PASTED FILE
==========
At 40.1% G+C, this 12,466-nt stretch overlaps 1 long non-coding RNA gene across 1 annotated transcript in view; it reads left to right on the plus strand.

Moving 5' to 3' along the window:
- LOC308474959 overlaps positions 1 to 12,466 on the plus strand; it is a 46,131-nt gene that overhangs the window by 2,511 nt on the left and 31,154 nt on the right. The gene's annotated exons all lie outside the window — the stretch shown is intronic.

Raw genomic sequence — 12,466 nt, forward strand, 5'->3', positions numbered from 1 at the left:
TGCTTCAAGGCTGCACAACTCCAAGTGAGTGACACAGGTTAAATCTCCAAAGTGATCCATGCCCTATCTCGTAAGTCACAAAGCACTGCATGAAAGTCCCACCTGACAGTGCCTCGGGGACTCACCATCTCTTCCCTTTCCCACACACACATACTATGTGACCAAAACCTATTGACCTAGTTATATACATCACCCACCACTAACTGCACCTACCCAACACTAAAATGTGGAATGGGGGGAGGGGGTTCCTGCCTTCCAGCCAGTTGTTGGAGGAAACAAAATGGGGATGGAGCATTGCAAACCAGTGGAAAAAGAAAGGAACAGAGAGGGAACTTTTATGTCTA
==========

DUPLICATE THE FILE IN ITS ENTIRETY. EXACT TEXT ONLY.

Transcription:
At 40.1% G+C, this 12,466-nt stretch overlaps 1 long non-coding RNA gene across 1 annotated transcript in view; it reads left to right on the plus strand.

Moving 5' to 3' along the window:
- LOC308474959 overlaps positions 1 to 12,466 on the plus strand; it is a 46,131-nt gene that overhangs the window by 2,511 nt on the left and 31,154 nt on the right. The gene's annotated exons all lie outside the window — the stretch shown is intronic.

Raw genomic sequence — 12,466 nt, forward strand, 5'->3', positions numbered from 1 at the left:
TGCTTCAAGGCTGCACAACTCCAAGTGAGTGACACAGGTTAAATCTCCAAAGTGATCCATGCCCTATCTCGTAAGTCACAAAGCACTGCATGAAAGTCCCACCTGACAGTGCCTCGGGGACTCACCATCTCTTCCCTTTCCCACACACACATACTATGTGACCAAAACCTATTGACCTAGTTATATACATCACCCACCACTAACTGCACCTACCCAACACTAAAATGTGGAATGGGGGGAGGGGGTTCCTGCCTTCCAGCCAGTTGTTGGAGGAAACAAAATGGGGATGGAGCATTGCAAACCAGTGGAAAAAGAAAGGAACAGAGAGGGAACTTTTATGTCTA